Russia 24’s next story is about Russian Ka-52 and Belarusian Mi-24 helicopters operating to mutually support each other while long-range aviation “destroys inbound aggressors”. Mention is also made of the “newest tanks” already “standing in service with the troops of the Union State”. It is repeatedly noted that Belarus plans to purchase military equipment from Russia “for more than a billion dollars [and] the supply of S-400 [air defence missile systems] is being discussed.”
NTV notes that during Zapad-2021, the military of Russia and Belarus created a “unified air defence system”. The viewer is informed that this:
- Includes capabilities for surveillance, repelling airstrikes and supporting ground troops.
- Is controlled “from a joint [command] centre“ with the help of modern communications and automated control systems.
- Enables swift identification and (if necessary) destruction of airborne targets.
A person familiar with the nature of the exercises will note the shift in emphasis and increased jingoistic manipulation. The Zapad exercises, which are part of the Belarusian-Russian Armed Forces training plans in 2021, were presented as part of a more extensive set of manoeuvres of the Russian army. That is, a leading partner and its satellites rather than the cooperation of equals. The de facto superiority of Russian forces is not in question. However, the contrast was not previously presented explicitly. It may indicate the media view of the underlying “Union State” theme (i.e. annexation vs cooperation). It is also notable that instead of limiting the scale of the exercises in accord with the Vienna Document of 2011, the emphasis is on the 200,000 personnel involved in total, with Vienna compliance assured as a postscript.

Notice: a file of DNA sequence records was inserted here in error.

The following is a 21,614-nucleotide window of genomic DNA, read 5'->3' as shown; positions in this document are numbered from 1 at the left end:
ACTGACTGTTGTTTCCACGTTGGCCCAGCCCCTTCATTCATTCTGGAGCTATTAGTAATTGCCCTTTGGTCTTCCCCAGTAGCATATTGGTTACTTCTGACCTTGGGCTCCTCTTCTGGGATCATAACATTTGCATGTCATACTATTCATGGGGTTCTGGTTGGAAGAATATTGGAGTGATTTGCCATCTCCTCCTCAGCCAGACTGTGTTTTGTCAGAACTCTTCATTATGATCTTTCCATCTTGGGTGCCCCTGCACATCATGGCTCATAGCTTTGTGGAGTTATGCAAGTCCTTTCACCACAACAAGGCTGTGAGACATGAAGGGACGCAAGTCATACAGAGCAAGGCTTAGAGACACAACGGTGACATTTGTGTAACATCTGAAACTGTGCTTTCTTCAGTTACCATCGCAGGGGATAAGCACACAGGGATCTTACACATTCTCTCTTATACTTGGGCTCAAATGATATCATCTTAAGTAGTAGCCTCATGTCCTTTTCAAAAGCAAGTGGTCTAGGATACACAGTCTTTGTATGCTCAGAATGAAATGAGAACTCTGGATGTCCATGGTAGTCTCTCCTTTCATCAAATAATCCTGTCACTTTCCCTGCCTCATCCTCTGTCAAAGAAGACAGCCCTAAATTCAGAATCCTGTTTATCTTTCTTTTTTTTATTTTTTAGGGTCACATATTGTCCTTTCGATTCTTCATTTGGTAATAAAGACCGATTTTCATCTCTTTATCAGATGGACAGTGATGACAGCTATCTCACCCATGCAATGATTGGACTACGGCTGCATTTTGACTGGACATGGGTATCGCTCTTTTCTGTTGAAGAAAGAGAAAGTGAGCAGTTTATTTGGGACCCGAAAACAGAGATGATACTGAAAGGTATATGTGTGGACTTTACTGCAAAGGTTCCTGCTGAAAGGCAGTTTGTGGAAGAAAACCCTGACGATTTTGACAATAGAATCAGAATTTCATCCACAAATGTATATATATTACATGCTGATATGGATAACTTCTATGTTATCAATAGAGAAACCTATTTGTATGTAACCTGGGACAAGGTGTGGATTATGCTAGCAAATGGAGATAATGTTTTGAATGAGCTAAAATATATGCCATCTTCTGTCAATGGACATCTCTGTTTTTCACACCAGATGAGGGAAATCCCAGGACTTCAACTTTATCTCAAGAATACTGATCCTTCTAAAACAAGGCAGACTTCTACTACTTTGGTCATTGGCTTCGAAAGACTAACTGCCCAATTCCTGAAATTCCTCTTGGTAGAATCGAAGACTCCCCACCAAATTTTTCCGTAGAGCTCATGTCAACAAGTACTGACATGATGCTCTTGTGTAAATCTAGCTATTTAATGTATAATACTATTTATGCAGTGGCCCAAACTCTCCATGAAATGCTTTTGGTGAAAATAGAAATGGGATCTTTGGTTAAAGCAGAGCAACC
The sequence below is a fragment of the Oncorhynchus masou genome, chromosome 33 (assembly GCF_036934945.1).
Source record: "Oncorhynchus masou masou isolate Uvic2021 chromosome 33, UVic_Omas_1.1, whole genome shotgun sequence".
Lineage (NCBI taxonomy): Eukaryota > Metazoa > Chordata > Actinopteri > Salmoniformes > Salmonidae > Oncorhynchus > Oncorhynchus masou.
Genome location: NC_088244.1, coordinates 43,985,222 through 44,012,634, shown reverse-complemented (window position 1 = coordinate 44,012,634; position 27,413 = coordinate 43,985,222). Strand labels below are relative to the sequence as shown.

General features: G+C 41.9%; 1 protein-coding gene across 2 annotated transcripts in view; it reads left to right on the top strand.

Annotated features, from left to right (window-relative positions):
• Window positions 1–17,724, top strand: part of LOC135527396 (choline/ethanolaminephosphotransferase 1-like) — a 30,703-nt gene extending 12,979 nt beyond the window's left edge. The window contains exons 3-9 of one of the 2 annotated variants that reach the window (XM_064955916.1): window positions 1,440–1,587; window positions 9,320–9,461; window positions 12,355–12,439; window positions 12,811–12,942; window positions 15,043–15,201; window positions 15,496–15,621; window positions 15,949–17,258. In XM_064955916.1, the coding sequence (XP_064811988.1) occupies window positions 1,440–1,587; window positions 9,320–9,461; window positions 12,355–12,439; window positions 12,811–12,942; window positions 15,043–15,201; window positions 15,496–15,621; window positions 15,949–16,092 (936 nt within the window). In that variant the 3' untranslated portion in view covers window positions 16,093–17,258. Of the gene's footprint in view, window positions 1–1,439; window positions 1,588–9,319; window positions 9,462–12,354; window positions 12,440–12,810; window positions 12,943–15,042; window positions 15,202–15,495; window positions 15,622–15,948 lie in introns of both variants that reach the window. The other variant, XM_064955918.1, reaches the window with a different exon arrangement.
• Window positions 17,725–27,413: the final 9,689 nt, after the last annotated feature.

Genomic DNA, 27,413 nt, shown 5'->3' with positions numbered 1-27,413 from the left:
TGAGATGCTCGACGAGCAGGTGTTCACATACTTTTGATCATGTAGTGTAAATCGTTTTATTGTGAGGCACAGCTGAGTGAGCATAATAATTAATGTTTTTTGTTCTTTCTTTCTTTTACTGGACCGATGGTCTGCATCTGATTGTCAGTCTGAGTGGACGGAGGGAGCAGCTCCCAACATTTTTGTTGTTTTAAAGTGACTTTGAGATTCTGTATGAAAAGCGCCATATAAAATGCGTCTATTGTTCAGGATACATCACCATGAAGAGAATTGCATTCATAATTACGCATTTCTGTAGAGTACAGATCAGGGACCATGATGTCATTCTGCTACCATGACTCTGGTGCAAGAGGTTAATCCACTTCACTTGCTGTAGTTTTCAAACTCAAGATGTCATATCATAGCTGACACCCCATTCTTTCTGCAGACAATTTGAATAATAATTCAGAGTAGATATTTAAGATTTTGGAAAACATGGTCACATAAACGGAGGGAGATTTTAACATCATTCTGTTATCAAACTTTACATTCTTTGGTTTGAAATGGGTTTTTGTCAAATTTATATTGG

The Russian media systematically create an image of an enemy common to Belarus and Russia, dividing the world into “friends and foes”. The audience is persuaded that the “collective” West, and NATO, are such a common enemy. The Russian media repeatedly emphasise that it is only the support of Russia, particularly in the defence arena, that secures the Republic of Belarus. The clear subtext is that Belarus is not viable as an independent entity.
From the other side, attention is focused on the reaction of NATO countries and Ukraine. The audience is lead to believe that “the enemy is frightened.” Emotive terms like “horror” and “sabre-rattling” are allegedly the standard backdrop for assessing exercises in neighbouring countries. The use of “new technology” is emphasised, which alarms the “enemies”.
Counterposed to this (alleged) nervous reaction of Western countries, the Russian media emphasise the exclusively defensive nature of the planned exercises and Russia’s military initiatives in general.
This chain of reasoning: “the scale of the exercises - the fear of enemies - the confidence of Russia” can be at least partly attributed to propaganda surrounding the Russian State Duma elections. The incumbent party needed to demonstrate something analogous to a “foreign policy success”, and deploying the old Soviet principle “fear is an expression of respect” came in handy.
Russian media, both state and non-state, are primarily in the business of shaping, rather than reflecting, public opinion. Crude but effective manipulation of the audience via emotive terms, jingoism and patriotism are standard practices. It is noteworthy that non-state media tend to adopt the same pro-government lines, thus acting as a natural adjunct to state media. Independent ownership does not imply, much less guarantee, an independent political position.
Cover image: screenshot from ntv.ru website